3. Use the Privacy Settings. If you insist on posting make full use of the privacy settings.
  4. Limit your Posts.  Avoid pictures and video of you. Do not go on excessively about your awesome workout routine. And please do not post anything about your case or that your lawyer told you.
  5. Beware of Strangers. Do not accept friend requests from people you do not know.

 It’s a scary new social media world.  Be careful.  Don’t let social media ruin your Personal Injury case.

Confidentiality Clauses in NC Personal Injury and Workers’ Comp Cases

Confidentiality Clauses in NC Personal Injury and Workers’ Comp Cases


Increasingly, parties to a lawsuit or claim are demanding confidentiality clauses in NC personal injury and workers’ comp cases, as well as breach of contract, discrimination claims and even divorce actions.  Many employers now require a separate “resignation and release” as a condition of settling a NC workers’ compensation claim, and these agreements often include a confidentiality clause.  The reason is pretty straightforward — employers and businesses are reluctant for their employees and competitors to know what they have paid on a claim.  My own view is that in the vast majority of cases  nobody except the parties much cares what is paid, and its better to not have any remaining post-settlement obligations between the parties.  But defendants frequently feel differently.

Recently, the breach of a confidentiality provision cost an age discrimination claimant his $80,000 settlement.  Patrick Snay, the former Head of School at Gulliver Preparatory Academy Miami, Florida, filed an age discrimination claim against his employer after his 2010-11 contract was not renewed.  The case settled for the payment of $10,000 in back pay plus $80,000.  Unfortunately, Snay apparently told his teenage daughter about the deal and she could not resist posting the result on Facebook, advising her 1200 Facebook followers that “Mama and Papa Snay won the case against Gulliver. Gulliver is now officially paying for my vacation to Europe this summer. SUCK IT.”  Needless to say, word of the the post got back to Gulliver officials, who promptly advised Snay that he had broken the confidentiality agreement and would not be receiving his settlement.  The Third District Court of Appeal for the State of Florida sided with the school, holding that Snay’s disclosure of the settlement to his daughter violated the confidentiality clause.

Of even greater concern is the potential tax liability associated with including confidentiality clauses in NC personal injury and workers’ compensation cases.   26 U.S.C.A. section 104(a)(2) provides that “gross income does not include the amount of any damages (other than punitive damages) received (whether by suit or agreement and whether as lump sum or as periodic payments) on account of personal physical injuries or physical sickness.” So in general, workers’ compensation and personal injury proceeds are not taxed. However in 2003 the IRS ruled that money paid to secure a confidentiality clause is not compensation for personal injuries or physical sickness and so is taxable.  Amos v. Commissioner, 2003 Tax Ct. Memo, LEXIS 330 (2003).  (We have Dennis Rodman to thank for that.  Look it up if you don’t believe me.)  So if you have to sign a confidentiality agreement in your NC personal injury or NC workers’ compensation case consider assigning a specific amount of the settlement to that provision, and plan on paying taxes on that amount.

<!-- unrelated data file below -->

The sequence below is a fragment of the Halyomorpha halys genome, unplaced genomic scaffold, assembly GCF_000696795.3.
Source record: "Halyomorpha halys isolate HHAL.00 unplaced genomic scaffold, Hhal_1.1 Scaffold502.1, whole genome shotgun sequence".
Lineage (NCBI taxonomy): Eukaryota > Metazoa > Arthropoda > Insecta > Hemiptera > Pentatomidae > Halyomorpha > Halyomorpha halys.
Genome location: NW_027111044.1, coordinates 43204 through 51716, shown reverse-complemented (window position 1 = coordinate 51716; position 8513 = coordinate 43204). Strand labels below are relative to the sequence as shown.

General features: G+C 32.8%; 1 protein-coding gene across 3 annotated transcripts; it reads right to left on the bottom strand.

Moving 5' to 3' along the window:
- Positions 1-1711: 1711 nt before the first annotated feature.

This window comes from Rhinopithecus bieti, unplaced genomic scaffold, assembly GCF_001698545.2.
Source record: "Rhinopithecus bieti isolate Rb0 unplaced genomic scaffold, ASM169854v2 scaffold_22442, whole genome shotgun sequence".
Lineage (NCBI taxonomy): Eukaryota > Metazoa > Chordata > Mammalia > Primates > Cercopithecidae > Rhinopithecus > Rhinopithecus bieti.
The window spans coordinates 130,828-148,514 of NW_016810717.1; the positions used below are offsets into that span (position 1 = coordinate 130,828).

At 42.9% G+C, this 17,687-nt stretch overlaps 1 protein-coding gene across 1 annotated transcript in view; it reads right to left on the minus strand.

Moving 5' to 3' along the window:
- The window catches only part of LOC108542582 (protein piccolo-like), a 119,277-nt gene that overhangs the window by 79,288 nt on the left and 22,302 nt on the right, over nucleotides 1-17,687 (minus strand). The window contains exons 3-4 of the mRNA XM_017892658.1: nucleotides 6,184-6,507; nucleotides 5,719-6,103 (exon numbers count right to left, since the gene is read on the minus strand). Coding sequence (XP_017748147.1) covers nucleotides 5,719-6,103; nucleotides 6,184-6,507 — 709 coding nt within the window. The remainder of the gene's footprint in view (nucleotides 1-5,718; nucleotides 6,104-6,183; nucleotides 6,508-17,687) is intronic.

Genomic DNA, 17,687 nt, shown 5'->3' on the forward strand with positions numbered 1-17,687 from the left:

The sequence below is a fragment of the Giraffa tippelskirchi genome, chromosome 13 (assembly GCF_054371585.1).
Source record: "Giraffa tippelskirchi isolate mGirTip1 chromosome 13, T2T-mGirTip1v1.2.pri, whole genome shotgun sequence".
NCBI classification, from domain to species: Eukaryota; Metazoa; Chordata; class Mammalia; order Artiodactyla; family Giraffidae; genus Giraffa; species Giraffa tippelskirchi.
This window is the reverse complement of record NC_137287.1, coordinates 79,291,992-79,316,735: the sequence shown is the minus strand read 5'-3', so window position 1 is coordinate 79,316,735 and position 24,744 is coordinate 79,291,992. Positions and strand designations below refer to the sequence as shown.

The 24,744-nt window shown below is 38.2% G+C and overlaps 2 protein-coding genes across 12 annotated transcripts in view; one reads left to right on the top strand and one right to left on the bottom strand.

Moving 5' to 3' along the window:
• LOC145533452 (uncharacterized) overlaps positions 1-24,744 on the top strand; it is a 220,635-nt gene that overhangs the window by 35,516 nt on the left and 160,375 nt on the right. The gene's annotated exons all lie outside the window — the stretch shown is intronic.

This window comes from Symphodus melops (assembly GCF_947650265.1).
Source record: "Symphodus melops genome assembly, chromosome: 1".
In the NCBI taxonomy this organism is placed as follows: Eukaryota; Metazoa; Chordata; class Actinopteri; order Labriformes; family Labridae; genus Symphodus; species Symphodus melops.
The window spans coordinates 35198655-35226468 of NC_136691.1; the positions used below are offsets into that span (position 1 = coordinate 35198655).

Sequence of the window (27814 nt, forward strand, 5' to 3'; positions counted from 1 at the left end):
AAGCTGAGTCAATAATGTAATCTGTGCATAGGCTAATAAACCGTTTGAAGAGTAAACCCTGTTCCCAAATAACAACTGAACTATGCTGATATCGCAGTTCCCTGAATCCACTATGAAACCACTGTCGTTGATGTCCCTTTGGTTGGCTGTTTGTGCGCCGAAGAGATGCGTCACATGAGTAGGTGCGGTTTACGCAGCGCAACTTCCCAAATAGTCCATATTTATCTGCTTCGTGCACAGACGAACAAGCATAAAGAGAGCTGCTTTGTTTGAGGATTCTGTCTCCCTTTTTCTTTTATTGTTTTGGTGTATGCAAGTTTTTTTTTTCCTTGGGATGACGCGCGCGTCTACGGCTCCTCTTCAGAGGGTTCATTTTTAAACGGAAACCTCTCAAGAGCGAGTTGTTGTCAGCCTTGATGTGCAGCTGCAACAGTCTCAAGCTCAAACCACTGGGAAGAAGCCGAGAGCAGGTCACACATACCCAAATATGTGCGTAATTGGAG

Finally, here are a few tips if you are considering entering into a confidentiality clause along with your personal injury or workers comp case:

  • Raise the issue of any confidentiality agreement during settlement discussions.
  • Be sure you are allowed to discuss the settlement as required to receive tax and legal advice, meet any obligations to business partners or insurers, or and to comply with any future court orders.
  • Know exactly what is confidential. Does the non-disclosure apply to the terms of the settlement, the nature of the dispute itself, information exchanged between the parties?
  • Understand the consequences of any breach of the confidentiality agreement. Most confidentiality agreements contain a “liquidated damages” clause, setting specific amount of money as the damages for breach of the clause.

Please call or email if you would like to discuss confidentiality clauses in NC personal injury and workers’ comp cases in North Carolina.

Simpler Hospital Billing Might Help Personal Injury Claimants

Simpler Hospital Billing Might Help Personal Injury Claimants

Starting in June, the mystery shrouding hospital billing in North Carolina will be lessened.  Laws passed by the General Assembly will force hospitals to bill their patients using simple, easy to understand language.  These newly passed laws will help defend the public from misreading or overpaying hospitals for petty or unnecessary charges.   The idea for increasing transparency in hospital billing came alive after the News and Observer and the Charlotte Observer released stories revealing several hospitals misuse of profits.  After these scandals were uncovered, the power of the hospitals in the state began to diminish.